Home is Where the Art Is: Amazing Collections in Italian Homes

As everyone knows, there are many beautiful buildings in Italy. But there are also plenty of buildings that are hum-drum, ho-hum, just plain blah, or even ugly. Many fine buildings were bombed flat in WWII and, even if they hadn’t been, new ones have been built to accommodate the expanding population. Not every Italian architect is a genius, and Italy has its share of uninteresting architecture.

What’s interesting, often, is what’s inside. I’ve visited many homes where the building’s exterior, and even interior shared hallways, were bleak at best. Then you enter the private apartment and are surrounded by splendors that Americans don’t dare to dream of in ordinary homes. Persian carpets. Antique furniture. Real paintings. In Italy, antiques aren’t something you necessarily have to buy – the best stuff is not available for sale, but has been handed down in the family for generations.

I’ve written before about Setti Carraro, the first middle school that Ross attended in Milan. The school prides itself on a long history: some of the students’ mothers, grandmothers, and even great-grandmothers have attended before them. Setti Carraro is a slice of Milano perbene, a term used to describe the Milanese upper class which I cannot adequately translate. Perbene literally means “polite” or “respectable”, but it can also mean “snobby” or “pretentious”, depending who utters it. Suffice to say that Milano perbene has money, and isn’t afraid to display it.

Ross was invited to the birthday party of one of her classmates, whose mother dressed in Roberto Cavalli jeans, lacy tops, and high-heeled boots – somewhat alarming ensembles, considering that the lady is a dentist. Dentistry is a very lucrative profession in Italy, so I figured she could easily afford all that designer clothing.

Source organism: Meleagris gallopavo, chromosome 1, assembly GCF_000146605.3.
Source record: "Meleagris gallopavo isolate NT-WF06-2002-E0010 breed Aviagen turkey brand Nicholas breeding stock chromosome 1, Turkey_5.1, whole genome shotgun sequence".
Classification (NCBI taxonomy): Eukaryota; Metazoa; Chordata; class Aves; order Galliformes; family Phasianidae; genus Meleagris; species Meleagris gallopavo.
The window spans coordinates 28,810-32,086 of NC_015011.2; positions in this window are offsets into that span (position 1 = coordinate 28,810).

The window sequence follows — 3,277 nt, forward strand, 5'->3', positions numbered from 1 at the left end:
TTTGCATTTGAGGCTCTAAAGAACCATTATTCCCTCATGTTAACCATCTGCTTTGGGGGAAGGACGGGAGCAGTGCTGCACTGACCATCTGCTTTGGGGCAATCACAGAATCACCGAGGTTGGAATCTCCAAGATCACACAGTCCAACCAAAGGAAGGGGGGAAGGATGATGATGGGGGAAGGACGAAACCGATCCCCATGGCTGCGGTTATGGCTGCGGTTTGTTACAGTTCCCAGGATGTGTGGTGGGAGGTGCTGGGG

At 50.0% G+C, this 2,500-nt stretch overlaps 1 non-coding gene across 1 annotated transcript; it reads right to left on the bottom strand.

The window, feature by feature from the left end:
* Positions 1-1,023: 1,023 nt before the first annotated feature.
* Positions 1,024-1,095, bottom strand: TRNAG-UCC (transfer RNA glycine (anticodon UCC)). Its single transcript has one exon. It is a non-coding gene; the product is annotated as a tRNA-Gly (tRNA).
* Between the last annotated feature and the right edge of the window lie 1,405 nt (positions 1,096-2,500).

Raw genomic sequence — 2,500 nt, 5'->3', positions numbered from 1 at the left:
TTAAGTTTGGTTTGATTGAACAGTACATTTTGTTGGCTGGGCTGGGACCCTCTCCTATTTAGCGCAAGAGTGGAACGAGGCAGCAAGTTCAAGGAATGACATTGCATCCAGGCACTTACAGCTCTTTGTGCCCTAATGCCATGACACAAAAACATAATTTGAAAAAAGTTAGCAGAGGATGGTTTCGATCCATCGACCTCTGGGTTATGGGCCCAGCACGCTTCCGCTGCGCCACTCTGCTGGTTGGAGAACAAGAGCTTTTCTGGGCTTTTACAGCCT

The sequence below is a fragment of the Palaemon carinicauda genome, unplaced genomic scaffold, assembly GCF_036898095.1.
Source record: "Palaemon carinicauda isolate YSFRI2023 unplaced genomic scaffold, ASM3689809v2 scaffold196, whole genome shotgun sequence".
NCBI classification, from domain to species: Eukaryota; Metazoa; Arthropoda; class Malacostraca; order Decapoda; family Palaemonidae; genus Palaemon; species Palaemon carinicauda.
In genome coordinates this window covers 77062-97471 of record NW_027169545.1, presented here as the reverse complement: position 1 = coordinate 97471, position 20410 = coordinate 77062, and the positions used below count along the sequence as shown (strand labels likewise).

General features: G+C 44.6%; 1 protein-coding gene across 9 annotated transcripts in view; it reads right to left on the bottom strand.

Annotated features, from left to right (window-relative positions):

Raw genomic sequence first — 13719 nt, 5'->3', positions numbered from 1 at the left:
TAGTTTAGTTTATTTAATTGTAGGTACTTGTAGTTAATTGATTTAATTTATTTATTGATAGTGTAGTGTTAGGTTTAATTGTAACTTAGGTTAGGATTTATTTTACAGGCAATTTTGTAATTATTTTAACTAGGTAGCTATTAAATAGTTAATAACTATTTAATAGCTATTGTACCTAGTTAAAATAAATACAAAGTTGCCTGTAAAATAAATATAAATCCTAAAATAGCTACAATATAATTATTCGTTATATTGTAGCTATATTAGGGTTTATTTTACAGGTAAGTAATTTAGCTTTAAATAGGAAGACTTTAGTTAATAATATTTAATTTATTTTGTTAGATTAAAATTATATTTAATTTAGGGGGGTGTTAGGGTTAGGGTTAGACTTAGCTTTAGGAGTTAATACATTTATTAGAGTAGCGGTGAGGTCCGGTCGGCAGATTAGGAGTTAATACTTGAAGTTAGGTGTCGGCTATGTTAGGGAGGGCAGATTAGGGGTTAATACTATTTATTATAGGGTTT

When we arrived at their building to drop off Ross, I was surprised to find it unprepossessing on the outside, even ugly. Then we went inside. The first thing I noticed in the foyer of the family’s apartment was a life-size wooden statue of a saint. My eye was next drawn to a huge painting on the wall opposite the door, of a man in red and white ecclesiastical robes. The painting had a gold frame, and a museum-style plate at the bottom which said: “Portrait of Cardinal So-and-So, Tiziano” – Titian.

The salon connected to the foyer was dimly lit by 10-foot-tall glass fixtures shaped like palm trees, flanking the entrance. Its walls were completely covered in paintings. I read another tag: “Guido Reni.” Hmm. The place looked like a museum, and the paintings all seemed to be museum quality.

I mentioned this to Enrico when I returned to the car where he was waiting.

“Do you think those are originals?” I asked.

“No, they couldn’t possibly be. The family wouldn’t be allowed to keep them. By law, I think, they would have to be in a museum. They must be falsi d’autore.” (professionally-painted reproductions)

I’m no expert on art, but the reproductions explanation didn’t satisfy me. While Ross was at the party, I searched the Internet for any reference to this Titian portrait of a cardinal. I can’t remember the cardinal’s name now, but at the time I searched on that name and found nothing. Well, that’s logical – if the painting has been in the family for generations (maybe the cardinal was a relative, somewhere along the line?), it may never have been seen by the experts.

When we picked up Ross, I asked her to ask her classmate about the painting. “It could be original,” she said, and went on to explain her reasoning:

This party took place around Halloween, so the girls had decided to do a séance. To add to the atmosphere, they wanted to drape a sheet over a piece of sculpture, to represent a ghost. Ross didn’t think much of the sculpture: lacking a head or limbs, it looked like a dressmaker’s dummy (some sort of modern art). But her classmate thought it wise to ask her mother’s permission to play with it.

“Yes, you can use it, but be careful,” said the mother. “Vale due miliardi.” (“It’s worth two billion” – lire, that is. In dollars, about one million.)

She wasn’t joking. So I concluded that the paintings were probably also real, and really, really valuable.

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